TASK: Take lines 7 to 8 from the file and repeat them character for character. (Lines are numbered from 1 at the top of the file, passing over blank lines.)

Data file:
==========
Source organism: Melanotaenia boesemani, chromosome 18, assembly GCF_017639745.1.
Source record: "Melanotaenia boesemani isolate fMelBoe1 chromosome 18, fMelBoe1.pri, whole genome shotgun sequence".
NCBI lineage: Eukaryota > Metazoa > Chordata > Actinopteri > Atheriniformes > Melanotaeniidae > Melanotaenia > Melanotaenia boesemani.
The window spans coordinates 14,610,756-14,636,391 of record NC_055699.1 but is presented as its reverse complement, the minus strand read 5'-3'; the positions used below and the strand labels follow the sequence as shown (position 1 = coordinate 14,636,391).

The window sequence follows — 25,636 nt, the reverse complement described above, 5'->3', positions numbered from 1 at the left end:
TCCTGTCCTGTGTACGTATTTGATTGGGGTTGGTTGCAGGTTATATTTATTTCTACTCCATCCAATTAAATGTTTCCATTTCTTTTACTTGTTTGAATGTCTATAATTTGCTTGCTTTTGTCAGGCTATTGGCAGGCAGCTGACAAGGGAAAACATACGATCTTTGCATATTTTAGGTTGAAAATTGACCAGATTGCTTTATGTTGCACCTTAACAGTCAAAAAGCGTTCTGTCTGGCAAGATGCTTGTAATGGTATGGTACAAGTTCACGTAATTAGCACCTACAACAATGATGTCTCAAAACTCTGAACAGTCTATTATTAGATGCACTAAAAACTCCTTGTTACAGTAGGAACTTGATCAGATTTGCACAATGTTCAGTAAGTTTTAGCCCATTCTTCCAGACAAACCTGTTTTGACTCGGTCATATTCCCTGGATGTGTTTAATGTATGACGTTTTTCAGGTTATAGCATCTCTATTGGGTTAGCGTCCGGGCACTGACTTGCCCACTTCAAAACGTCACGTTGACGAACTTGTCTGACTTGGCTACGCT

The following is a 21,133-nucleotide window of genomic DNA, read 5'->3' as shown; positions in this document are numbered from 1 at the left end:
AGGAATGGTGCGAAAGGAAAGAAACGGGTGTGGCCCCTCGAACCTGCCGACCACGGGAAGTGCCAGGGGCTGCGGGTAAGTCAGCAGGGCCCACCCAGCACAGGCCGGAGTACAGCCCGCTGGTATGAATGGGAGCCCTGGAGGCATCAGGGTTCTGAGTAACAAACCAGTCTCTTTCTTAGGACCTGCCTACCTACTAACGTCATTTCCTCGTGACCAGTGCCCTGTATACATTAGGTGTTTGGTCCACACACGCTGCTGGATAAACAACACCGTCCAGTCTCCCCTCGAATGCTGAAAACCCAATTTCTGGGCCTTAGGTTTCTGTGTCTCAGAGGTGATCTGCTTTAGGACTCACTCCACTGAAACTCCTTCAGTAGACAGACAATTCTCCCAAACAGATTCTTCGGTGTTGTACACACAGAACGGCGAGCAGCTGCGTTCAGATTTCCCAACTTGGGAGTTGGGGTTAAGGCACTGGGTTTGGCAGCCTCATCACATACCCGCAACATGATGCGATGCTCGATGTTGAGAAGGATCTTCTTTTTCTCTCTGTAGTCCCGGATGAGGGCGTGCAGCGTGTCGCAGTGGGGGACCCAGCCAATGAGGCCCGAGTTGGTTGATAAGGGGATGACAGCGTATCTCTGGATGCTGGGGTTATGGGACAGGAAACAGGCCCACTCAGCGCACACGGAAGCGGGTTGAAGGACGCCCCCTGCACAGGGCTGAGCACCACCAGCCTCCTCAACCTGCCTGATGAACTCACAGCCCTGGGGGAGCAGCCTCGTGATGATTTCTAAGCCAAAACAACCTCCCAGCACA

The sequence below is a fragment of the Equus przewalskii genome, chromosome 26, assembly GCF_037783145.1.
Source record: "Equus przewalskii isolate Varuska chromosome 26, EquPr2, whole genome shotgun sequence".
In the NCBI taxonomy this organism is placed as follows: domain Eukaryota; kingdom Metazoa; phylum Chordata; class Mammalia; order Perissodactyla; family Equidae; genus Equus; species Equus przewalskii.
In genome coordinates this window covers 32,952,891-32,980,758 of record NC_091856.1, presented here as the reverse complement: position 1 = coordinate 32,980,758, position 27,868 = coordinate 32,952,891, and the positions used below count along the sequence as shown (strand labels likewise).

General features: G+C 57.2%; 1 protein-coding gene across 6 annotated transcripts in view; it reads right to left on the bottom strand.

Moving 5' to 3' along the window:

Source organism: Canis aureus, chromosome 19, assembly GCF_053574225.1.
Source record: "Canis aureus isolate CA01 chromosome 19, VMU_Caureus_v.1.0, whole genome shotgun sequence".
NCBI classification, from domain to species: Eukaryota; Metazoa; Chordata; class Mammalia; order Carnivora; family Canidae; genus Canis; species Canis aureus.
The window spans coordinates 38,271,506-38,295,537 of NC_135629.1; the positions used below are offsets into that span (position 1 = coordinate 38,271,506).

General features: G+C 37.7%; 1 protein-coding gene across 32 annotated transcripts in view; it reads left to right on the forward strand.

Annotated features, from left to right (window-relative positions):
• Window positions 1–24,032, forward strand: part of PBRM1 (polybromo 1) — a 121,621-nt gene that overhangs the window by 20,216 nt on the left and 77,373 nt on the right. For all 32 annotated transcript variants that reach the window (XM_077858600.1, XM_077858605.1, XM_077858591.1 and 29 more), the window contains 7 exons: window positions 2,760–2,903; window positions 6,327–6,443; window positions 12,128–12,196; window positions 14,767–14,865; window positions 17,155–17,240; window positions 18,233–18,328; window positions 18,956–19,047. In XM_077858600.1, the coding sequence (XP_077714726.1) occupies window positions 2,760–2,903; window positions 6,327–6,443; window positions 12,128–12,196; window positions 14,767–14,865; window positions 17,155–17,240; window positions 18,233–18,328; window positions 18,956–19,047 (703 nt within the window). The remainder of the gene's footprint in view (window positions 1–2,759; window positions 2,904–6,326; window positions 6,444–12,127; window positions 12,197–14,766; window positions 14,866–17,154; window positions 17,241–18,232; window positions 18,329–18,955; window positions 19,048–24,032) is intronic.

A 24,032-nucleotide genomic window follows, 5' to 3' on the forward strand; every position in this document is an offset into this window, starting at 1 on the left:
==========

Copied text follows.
The following is a 21,133-nucleotide window of genomic DNA, read 5'->3' as shown; positions in this document are numbered from 1 at the left end:
AGGAATGGTGCGAAAGGAAAGAAACGGGTGTGGCCCCTCGAACCTGCCGACCACGGGAAGTGCCAGGGGCTGCGGGTAAGTCAGCAGGGCCCACCCAGCACAGGCCGGAGTACAGCCCGCTGGTATGAATGGGAGCCCTGGAGGCATCAGGGTTCTGAGTAACAAACCAGTCTCTTTCTTAGGACCTGCCTACCTACTAACGTCATTTCCTCGTGACCAGTGCCCTGTATACATTAGGTGTTTGGTCCACACACGCTGCTGGATAAACAACACCGTCCAGTCTCCCCTCGAATGCTGAAAACCCAATTTCTGGGCCTTAGGTTTCTGTGTCTCAGAGGTGATCTGCTTTAGGACTCACTCCACTGAAACTCCTTCAGTAGACAGACAATTCTCCCAAACAGATTCTTCGGTGTTGTACACACAGAACGGCGAGCAGCTGCGTTCAGATTTCCCAACTTGGGAGTTGGGGTTAAGGCACTGGGTTTGGCAGCCTCATCACATACCCGCAACATGATGCGATGCTCGATGTTGAGAAGGATCTTCTTTTTCTCTCTGTAGTCCCGGATGAGGGCGTGCAGCGTGTCGCAGTGGGGGACCCAGCCAATGAGGCCCGAGTTGGTTGATAAGGGGATGACAGCGTATCTCTGGATGCTGGGGTTATGGGACAGGAAACAGGCCCACTCAGCGCACACGGAAGCGGGTTGAAGGACGCCCCCTGCACAGGGCTGAGCACCACCAGCCTCCTCAACCTGCCTGATGAACTCACAGCCCTGGGGGAGCAGCCTCGTGATGATTTCTAAGCCAAAACAACCTCCCAGCACA